Beetroot juice — a suitable post-marathon metabolic recovery supplement?

Zinandré Stander*, Laneke Luies, Mari van Reenen, Glyn Howatson, Karen M. Keane, Tom Clifford, Emma J. Stevenson, Du Toit Loots

*Corresponding author for this work

Research output: Contribution to journalArticlepeer-review

4 Citations (Scopus)
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Background: Red beetroot (Beta vulgaris L.) is a multifunctional functional food that reportedly exhibits potent anti-inflammatory, antioxidant, vasodilation, and cellular regulatory properties. This vegetable has gained a fair amount of scientific attention as a possible cost-effective supplement to enhance performance and expedite recovery after physical exercise. To date, no study has investigated the effects of incremental beetroot juice ingestion on the metabolic recovery of athletes after an endurance race. Considering this, as well as the beneficial glucose and insulin regulatory roles of beetroot, this study investigated the effects of beetroot juice supplementation on the metabolic recovery trend of athletes within 48 h after completing a marathon. Methods: By employing an untargeted two-dimensional gas chromatography time-of-flight mass spectrometry approach, serum samples (collected pre-, post-, 24 h post-, and 48 h post-marathon) of 31 marathon athletes that ingested a series (n = 7; 250 ml) of either beetroot juice (n = 15 athletes) or isocaloric placebo (n = 16 athletes) supplements within 48 h post-marathon, were analysed and statistically compared. Results: The metabolic profiles of the beetroot-ingesting cohort recovered to a pre-marathon-related state within 48 h post-marathon, mimicking the metabolic recovery trend observed in the placebo cohort. Since random inter-individual variation was observed immediately post-marathon, only metabolites with large practical significance (p-value ≤0.05 and d-value ≥0.5) within 24 h and 48 h post-marathon were considered representative of the effects of beetroot juice on metabolic recovery. These (n = 4) mainly included carbohydrates (arabitol and xylose) and odd-chain fatty acids (nonanoate and undecanoate). The majority of these were attributed to beetroot content and possible microbial fermentation thereof. Conclusion: Apart from the global metabolic recovery trends of the two opposing cohorts, it appears that beetroot ingestion did not expedite metabolic recovery in athletes within 48 h post-marathon.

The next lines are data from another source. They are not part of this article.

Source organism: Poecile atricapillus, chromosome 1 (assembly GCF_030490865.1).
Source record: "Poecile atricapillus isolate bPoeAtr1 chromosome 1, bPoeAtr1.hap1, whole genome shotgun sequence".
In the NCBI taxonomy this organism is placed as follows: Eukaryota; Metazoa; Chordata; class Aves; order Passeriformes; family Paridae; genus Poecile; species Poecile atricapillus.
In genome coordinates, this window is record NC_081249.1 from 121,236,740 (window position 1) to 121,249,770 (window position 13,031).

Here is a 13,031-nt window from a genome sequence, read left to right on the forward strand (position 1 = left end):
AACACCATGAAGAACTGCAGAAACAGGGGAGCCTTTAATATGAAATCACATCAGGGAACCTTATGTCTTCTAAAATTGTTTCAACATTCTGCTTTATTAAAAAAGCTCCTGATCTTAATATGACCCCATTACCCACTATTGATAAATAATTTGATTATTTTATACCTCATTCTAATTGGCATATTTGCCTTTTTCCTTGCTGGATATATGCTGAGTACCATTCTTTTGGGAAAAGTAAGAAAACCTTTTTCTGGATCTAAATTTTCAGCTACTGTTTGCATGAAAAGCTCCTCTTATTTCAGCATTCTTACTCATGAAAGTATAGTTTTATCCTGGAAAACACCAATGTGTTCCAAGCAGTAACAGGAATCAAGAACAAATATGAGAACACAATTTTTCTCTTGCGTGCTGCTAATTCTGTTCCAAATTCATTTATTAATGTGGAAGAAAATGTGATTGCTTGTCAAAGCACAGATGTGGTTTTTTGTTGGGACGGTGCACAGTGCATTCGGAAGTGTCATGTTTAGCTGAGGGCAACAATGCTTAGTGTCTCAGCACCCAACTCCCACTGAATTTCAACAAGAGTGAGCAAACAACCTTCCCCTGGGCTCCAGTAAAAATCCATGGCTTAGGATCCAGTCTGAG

Original languageEnglish
Article number72
Number of pages10
JournalJournal of the International Society of Sports Nutrition
Issue number1
Publication statusPublished - 3 Dec 2021

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